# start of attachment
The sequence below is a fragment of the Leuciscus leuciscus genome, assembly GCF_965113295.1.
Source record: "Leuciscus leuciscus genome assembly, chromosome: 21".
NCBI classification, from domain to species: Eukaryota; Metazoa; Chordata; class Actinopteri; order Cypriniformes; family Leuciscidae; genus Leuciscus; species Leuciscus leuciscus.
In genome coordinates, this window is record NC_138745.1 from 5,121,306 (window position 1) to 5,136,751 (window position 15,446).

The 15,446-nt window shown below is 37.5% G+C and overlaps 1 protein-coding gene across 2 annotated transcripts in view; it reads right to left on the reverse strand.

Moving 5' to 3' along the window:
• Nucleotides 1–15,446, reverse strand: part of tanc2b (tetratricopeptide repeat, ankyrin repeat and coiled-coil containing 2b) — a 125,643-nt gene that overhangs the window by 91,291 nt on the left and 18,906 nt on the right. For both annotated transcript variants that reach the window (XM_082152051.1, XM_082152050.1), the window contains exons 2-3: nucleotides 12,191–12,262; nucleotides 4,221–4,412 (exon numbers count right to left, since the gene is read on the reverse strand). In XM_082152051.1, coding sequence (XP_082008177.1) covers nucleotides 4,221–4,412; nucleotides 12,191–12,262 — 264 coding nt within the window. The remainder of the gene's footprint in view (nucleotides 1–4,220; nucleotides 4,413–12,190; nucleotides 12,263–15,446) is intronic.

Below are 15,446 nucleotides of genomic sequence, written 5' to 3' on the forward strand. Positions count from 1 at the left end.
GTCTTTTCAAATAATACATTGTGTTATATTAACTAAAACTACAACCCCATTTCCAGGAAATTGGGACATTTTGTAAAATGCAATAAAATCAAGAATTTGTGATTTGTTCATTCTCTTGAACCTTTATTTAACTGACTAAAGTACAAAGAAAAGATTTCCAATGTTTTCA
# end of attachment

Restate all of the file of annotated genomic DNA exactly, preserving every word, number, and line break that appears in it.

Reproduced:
The sequence below is a fragment of the Leuciscus leuciscus genome, assembly GCF_965113295.1.
Source record: "Leuciscus leuciscus genome assembly, chromosome: 21".
NCBI classification, from domain to species: Eukaryota; Metazoa; Chordata; class Actinopteri; order Cypriniformes; family Leuciscidae; genus Leuciscus; species Leuciscus leuciscus.
In genome coordinates, this window is record NC_138745.1 from 5,121,306 (window position 1) to 5,136,751 (window position 15,446).

The 15,446-nt window shown below is 37.5% G+C and overlaps 1 protein-coding gene across 2 annotated transcripts in view; it reads right to left on the reverse strand.

Moving 5' to 3' along the window:
• Nucleotides 1–15,446, reverse strand: part of tanc2b (tetratricopeptide repeat, ankyrin repeat and coiled-coil containing 2b) — a 125,643-nt gene that overhangs the window by 91,291 nt on the left and 18,906 nt on the right. For both annotated transcript variants that reach the window (XM_082152051.1, XM_082152050.1), the window contains exons 2-3: nucleotides 12,191–12,262; nucleotides 4,221–4,412 (exon numbers count right to left, since the gene is read on the reverse strand). In XM_082152051.1, coding sequence (XP_082008177.1) covers nucleotides 4,221–4,412; nucleotides 12,191–12,262 — 264 coding nt within the window. The remainder of the gene's footprint in view (nucleotides 1–4,220; nucleotides 4,413–12,190; nucleotides 12,263–15,446) is intronic.

Below are 15,446 nucleotides of genomic sequence, written 5' to 3' on the forward strand. Positions count from 1 at the left end.
GTCTTTTCAAATAATACATTGTGTTATATTAACTAAAACTACAACCCCATTTCCAGGAAATTGGGACATTTTGTAAAATGCAATAAAATCAAGAATTTGTGATTTGTTCATTCTCTTGAACCTTTATTTAACTGACTAAAGTACAAAGAAAAGATTTCCAATGTTTTCA